Genetic Analysis Reveals a Longevity-Associated Protein Modulating Endothelial Function and Angiogenesis
Rationale: Long Living Individuals (LLIs) show delay of aging, which is characterized by the progressive loss of cardiovascular homeostasis, along with reduced endothelial nitric oxide synthase (eNOS) activity, endothelial dysfunction and impairment of tissue repair following ischemic injury.
Objective: Exploit genetic analysis of LLIs to reveal master molecular regulators of physiologic aging and new targets for treatment of cardiovascular disease.
Methods and Results: We show that the polymorphic variant rs2070325 (Ile229Val) in bactericidal/permeability-increasing fold-containing-family-B-member-4 (BPIFB4) associates with exceptional longevity, under a recessive genetic model, in three independent populations. Moreover, the expression of BPIFB4 is instrumental to maintenance of cellular and vascular homeostasis through regulation of protein synthesis. BPIFB4 phosphorylation/activation by protein-kinase-R (PKR)-like endoplasmic reticulum kinase (PERK) induces its complexing with 14-3-3 and heat-shock-protein 90 (HSP90), which is facilitated by the longevity-associated variant (LAV). In isolated vessels, BPIFB4 is up-regulated by mechanical stress, and its knock-down inhibits endothelium-dependent vasorelaxation. In hypertensive rats and as well as old mice, gene transfer of LAV-BPIFB4 restores eNOS signaling, rescues endothelial dysfunction, and reduces blood pressure levels. Furthermore, BPIFB4 is implicated in vascular repair. BPIFB4 is abundantly expressed in circulating CD34+ cells of LLIs, and its knock-down in endothelial progenitor cells precludes their capacity to migrate toward the chemoattractant SDF-1. In a murine model of peripheral ischemia, systemic gene therapy with LAV-BPIFB4 promotes the recruitment of hematopoietic stem cells, reparative vascularization, and reperfusion of the ischemic muscle.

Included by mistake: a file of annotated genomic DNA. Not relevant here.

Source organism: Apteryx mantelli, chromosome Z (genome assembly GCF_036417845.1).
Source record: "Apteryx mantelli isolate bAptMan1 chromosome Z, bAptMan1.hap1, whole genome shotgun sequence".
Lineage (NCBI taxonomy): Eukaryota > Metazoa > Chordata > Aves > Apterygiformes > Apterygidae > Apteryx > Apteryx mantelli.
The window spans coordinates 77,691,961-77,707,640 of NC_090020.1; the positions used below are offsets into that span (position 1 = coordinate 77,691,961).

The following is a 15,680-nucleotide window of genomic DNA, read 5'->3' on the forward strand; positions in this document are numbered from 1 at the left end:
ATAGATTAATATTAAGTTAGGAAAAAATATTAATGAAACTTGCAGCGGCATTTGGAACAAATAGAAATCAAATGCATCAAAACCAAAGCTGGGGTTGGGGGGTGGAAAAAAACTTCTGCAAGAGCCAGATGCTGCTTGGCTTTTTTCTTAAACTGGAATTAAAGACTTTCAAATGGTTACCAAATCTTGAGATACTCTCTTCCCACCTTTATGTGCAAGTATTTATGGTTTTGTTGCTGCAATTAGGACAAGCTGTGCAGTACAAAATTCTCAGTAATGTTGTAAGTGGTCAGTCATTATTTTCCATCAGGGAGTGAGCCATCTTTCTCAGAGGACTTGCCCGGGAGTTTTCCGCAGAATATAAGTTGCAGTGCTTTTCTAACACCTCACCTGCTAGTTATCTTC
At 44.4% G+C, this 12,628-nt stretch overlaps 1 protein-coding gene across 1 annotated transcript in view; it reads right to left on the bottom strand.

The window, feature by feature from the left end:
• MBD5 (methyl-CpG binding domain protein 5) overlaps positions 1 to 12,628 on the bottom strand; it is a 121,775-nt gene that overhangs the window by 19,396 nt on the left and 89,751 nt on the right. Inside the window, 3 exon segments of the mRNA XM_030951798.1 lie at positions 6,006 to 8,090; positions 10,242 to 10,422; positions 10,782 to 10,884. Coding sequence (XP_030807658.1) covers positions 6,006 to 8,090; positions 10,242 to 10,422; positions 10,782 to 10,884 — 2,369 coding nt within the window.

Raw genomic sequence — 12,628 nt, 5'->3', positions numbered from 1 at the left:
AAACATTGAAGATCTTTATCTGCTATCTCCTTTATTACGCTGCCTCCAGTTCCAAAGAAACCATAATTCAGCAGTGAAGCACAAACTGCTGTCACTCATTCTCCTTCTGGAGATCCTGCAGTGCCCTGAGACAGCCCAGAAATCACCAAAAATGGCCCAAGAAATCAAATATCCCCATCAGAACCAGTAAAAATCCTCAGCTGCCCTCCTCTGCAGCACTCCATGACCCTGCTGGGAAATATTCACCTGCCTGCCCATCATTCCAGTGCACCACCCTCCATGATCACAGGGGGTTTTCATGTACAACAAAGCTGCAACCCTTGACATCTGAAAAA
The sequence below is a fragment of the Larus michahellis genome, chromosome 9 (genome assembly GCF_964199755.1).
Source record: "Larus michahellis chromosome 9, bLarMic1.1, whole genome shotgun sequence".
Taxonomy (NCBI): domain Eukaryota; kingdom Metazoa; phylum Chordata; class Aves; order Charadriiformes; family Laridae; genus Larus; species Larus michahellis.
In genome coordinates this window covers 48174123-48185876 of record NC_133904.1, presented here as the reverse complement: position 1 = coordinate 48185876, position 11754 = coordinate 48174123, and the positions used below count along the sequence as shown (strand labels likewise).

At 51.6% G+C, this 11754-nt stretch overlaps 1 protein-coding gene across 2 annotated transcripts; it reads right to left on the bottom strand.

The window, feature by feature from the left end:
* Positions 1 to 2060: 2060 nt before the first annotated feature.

Conclusions: LAV-BPIFB4 may represent a novel therapeutic tool to fight endothelial dysfunction and promote vascular reparative processes.
- Received December 17, 2014.
- Revision received May 28, 2015.
- Accepted June 1, 2015.